Monday, March 21, 2016

Epigrams for Writers

[Here are a few epigrams that I've always found inspiring--the way a sculptor finds a block of granite inspiring.]

Art consists in going the full length.
--Henry Miller, Tropic of Cancer

It would have to be beautiful and hard as steel and make people ashamed of their existence.
--Jean-Paul Sartre, Nausea

People wish to be settled; only as far as they are unsettled is there any hope for them.
--Ralph Waldo Emerson, “Circles”

We work in the dark--we do what we can--we give what we have. Our doubt is our passion and our passion is our task. The rest is the madness of art.
--Henry James, “The Middle Years”

The characters in my novels are my own unrealized possibilities. That is why I am equally fond of them all and equally horrified by them. Each one has crossed a border that I myself have circumvented. It is that crossed border (the border beyond which my own “I” ends) which attracts me most. For beyond that border begins the secret the novel asks about. The novel is not the author’s confession; it is an investigation of human life in the trap the world has become.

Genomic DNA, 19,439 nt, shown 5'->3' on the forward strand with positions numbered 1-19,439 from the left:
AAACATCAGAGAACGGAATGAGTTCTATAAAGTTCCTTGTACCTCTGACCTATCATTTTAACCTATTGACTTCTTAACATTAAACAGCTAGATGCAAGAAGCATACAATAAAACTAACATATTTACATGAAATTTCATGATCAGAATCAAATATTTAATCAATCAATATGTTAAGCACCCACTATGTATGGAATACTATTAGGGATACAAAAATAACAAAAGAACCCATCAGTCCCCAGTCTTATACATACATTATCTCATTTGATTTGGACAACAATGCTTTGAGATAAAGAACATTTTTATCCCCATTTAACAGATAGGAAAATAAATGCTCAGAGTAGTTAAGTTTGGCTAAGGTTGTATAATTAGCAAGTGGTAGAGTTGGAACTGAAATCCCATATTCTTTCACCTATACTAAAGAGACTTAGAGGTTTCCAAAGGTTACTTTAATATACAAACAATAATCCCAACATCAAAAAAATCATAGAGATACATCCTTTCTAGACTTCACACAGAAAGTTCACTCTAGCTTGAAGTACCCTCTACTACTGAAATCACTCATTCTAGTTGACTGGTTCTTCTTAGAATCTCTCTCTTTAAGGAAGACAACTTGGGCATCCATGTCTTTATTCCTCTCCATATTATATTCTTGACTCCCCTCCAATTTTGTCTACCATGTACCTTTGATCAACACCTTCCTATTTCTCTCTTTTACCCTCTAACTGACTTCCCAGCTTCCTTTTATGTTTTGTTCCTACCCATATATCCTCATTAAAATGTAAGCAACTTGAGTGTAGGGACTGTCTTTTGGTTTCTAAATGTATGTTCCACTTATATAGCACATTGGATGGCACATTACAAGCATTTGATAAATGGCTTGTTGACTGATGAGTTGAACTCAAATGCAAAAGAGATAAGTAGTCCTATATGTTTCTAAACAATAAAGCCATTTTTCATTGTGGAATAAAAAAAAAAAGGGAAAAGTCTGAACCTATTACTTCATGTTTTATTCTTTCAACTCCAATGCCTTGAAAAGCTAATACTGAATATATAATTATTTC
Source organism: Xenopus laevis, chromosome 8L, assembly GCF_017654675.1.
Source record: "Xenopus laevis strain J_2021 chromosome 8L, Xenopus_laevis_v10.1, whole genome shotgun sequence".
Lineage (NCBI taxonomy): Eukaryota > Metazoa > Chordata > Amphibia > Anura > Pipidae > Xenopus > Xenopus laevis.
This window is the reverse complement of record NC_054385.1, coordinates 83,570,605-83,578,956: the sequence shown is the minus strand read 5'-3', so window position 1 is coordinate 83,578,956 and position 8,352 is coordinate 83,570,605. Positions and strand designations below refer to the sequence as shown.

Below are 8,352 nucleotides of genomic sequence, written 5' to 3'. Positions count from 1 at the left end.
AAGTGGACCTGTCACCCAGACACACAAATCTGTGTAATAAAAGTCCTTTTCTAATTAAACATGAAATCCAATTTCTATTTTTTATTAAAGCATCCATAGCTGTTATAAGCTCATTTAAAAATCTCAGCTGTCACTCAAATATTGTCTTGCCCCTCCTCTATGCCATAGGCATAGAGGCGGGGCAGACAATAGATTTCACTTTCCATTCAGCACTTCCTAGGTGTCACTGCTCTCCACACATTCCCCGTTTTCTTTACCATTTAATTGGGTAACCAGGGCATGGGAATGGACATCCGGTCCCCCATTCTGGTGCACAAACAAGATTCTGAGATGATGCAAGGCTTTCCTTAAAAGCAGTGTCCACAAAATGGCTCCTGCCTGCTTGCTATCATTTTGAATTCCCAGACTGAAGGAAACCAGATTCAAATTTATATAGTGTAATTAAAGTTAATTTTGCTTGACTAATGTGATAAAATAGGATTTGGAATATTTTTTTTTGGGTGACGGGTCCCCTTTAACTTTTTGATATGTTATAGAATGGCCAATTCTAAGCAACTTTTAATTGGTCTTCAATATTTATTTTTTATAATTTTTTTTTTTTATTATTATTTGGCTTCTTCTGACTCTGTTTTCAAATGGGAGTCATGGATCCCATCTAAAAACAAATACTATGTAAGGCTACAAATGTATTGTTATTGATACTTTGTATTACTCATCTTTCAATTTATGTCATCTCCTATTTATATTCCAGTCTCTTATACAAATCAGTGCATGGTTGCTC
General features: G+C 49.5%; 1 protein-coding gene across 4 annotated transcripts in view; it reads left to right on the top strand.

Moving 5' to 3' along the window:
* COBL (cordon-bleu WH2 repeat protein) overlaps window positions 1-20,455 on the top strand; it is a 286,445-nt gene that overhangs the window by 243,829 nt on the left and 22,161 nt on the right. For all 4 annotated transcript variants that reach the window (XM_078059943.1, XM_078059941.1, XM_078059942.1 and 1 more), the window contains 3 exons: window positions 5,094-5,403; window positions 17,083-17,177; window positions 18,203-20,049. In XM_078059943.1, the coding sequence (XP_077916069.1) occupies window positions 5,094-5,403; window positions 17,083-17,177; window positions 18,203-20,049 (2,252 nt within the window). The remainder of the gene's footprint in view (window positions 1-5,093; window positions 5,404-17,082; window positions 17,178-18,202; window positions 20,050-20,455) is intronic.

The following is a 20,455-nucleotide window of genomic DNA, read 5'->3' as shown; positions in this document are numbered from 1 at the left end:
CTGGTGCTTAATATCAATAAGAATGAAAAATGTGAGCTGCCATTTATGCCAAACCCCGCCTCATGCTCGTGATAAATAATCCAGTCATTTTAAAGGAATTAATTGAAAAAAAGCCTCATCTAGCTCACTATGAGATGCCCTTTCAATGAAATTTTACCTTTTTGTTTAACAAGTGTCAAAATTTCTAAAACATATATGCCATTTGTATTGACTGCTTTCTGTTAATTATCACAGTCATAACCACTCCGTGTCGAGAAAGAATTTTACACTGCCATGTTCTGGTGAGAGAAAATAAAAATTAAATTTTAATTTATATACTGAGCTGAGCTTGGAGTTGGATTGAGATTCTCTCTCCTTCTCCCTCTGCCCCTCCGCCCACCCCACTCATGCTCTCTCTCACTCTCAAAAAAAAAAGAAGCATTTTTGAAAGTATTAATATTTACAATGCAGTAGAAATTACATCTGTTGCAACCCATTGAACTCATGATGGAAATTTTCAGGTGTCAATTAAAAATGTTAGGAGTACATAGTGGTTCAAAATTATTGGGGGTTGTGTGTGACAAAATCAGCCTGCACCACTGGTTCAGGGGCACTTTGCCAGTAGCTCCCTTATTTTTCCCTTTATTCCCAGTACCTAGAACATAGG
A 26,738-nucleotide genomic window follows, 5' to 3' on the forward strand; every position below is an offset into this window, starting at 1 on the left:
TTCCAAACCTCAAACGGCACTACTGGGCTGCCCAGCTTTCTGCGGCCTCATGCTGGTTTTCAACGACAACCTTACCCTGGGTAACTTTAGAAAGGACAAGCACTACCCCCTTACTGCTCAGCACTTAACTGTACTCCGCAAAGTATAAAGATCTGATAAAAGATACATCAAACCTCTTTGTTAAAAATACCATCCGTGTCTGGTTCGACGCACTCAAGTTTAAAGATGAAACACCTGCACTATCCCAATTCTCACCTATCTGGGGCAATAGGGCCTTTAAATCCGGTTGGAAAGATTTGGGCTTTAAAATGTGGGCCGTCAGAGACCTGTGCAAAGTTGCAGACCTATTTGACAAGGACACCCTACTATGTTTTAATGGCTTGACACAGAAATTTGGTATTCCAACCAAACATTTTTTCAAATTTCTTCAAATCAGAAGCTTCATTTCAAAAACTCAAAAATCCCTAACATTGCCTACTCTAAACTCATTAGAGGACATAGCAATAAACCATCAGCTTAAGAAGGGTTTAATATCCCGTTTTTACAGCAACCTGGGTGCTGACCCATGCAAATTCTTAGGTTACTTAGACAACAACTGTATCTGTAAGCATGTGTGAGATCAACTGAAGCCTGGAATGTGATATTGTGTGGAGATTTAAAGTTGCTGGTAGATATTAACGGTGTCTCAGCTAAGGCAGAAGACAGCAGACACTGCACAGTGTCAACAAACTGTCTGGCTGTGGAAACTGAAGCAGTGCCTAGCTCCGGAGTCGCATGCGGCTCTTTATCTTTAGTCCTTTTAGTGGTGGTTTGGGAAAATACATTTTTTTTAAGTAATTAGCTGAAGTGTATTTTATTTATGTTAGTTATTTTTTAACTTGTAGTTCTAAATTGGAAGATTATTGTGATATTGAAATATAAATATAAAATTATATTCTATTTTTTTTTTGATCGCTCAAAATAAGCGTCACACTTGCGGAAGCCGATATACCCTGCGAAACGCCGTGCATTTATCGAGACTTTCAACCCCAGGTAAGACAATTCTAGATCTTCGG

--Milan Kundera, The Unbearable Lightness of Being

I am on the side of angels and dirt.
--Stanley Spencer

What matters finally is not the world’s judgment of oneself but one’s own judgment of the world.
--Gore Vidal, "Norman Mailer's Self-Advertisements"

How can you, after Proust and Joyce and Kafka and Faulkner, sit down and write a novel?… Answer: you have to. And the you have to is a private cancer, a private tumor of the soul.
--George Steiner, Paris Review interview

We created the art before we had the society.
--Vladimir Tatlin

Work as if you live in the early days of a better nation.
--Alasdair Gray

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